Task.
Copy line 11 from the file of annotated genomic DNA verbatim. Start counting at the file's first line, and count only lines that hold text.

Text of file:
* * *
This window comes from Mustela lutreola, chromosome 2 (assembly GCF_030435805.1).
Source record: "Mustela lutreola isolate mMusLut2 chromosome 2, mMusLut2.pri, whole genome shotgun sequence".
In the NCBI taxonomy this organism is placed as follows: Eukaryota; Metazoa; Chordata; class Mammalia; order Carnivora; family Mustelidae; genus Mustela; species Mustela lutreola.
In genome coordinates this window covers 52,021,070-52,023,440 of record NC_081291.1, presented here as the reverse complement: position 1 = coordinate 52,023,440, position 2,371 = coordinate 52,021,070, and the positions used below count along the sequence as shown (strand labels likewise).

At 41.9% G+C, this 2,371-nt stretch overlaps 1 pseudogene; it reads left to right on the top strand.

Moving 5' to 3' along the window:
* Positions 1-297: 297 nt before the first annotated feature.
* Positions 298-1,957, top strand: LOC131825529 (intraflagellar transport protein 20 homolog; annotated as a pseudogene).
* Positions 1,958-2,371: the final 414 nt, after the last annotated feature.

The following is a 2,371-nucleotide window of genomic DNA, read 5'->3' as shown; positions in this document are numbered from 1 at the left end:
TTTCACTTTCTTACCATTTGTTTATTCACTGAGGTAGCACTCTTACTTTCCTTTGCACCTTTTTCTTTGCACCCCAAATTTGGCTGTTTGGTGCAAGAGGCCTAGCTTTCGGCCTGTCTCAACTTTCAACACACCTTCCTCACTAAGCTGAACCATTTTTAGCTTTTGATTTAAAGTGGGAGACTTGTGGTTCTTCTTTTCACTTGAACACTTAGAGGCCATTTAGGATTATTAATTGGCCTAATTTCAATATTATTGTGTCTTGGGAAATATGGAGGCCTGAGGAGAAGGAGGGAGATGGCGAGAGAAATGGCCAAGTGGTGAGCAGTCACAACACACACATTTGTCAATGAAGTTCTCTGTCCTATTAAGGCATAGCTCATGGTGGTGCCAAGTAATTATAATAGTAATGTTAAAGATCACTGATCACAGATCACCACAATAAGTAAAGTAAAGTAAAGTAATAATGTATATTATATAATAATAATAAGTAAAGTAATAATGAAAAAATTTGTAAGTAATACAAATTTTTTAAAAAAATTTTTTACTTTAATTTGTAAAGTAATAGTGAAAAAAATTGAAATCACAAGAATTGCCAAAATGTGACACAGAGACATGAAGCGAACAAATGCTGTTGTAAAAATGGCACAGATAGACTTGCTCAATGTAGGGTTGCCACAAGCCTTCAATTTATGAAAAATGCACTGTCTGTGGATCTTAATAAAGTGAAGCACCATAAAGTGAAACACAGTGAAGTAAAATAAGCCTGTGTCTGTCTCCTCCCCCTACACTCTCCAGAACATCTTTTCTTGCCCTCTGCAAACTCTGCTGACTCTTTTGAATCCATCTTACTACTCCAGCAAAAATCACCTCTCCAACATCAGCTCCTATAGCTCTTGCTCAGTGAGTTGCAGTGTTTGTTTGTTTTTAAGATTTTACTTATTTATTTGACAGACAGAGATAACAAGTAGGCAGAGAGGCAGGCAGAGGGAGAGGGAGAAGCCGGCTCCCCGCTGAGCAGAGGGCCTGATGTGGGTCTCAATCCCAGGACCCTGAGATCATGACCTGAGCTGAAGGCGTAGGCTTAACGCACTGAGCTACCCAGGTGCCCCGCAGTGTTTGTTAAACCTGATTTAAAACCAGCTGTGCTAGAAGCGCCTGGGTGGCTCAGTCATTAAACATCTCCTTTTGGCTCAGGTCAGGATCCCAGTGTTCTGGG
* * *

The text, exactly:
TTTCACTTTCTTACCATTTGTTTATTCACTGAGGTAGCACTCTTACTTTCCTTTGCACCTTTTTCTTTGCACCCCAAATTTGGCTGTTTGGTGCAAGAGGCCTAGCTTTCGGCCTGTCTCAACTTTCAACACACCTTCCTCACTAAGCTGAACCATTTTTAGCTTTTGATTTAAAGTGGGAGACTTGTGGTTCTTCTTTTCACTTGAACACTTAGAGGCCATTTAGGATTATTAATTGGCCTAATTTCAATATTATTGTGTCTTGGGAAATATGGAGGCCTGAGGAGAAGGAGGGAGATGGCGAGAGAAATGGCCAAGTGGTGAGCAGTCACAACACACACATTTGTCAATGAAGTTCTCTGTCCTATTAAGGCATAGCTCATGGTGGTGCCAAGTAATTATAATAGTAATGTTAAAGATCACTGATCACAGATCACCACAATAAGTAAAGTAAAGTAAAGTAATAATGTATATTATATAATAATAATAAGTAAAGTAATAATGAAAAAATTTGTAAGTAATACAAATTTTTTAAAAAAATTTTTTACTTTAATTTGTAAAGTAATAGTGAAAAAAATTGAAATCACAAGAATTGCCAAAATGTGACACAGAGACATGAAGCGAACAAATGCTGTTGTAAAAATGGCACAGATAGACTTGCTCAATGTAGGGTTGCCACAAGCCTTCAATTTATGAAAAATGCACTGTCTGTGGATCTTAATAAAGTGAAGCACCATAAAGTGAAACACAGTGAAGTAAAATAAGCCTGTGTCTGTCTCCTCCCCCTACACTCTCCAGAACATCTTTTCTTGCCCTCTGCAAACTCTGCTGACTCTTTTGAATCCATCTTACTACTCCAGCAAAAATCACCTCTCCAACATCAGCTCCTATAGCTCTTGCTCAGTGAGTTGCAGTGTTTGTTTGTTTTTAAGATTTTACTTATTTATTTGACAGACAGAGATAACAAGTAGGCAGAGAGGCAGGCAGAGGGAGAGGGAGAAGCCGGCTCCCCGCTGAGCAGAGGGCCTGATGTGGGTCTCAATCCCAGGACCCTGAGATCATGACCTGAGCTGAAGGCGTAGGCTTAACGCACTGAGCTACCCAGGTGCCCCGCAGTGTTTGTTAAACCTGATTTAAAACCAGCTGTGCTAGAAGCGCCTGGGTGGCTCAGTCATTAAACATCTCCTTTTGGCTCAGGTCAGGATCCCAGTGTTCTGGG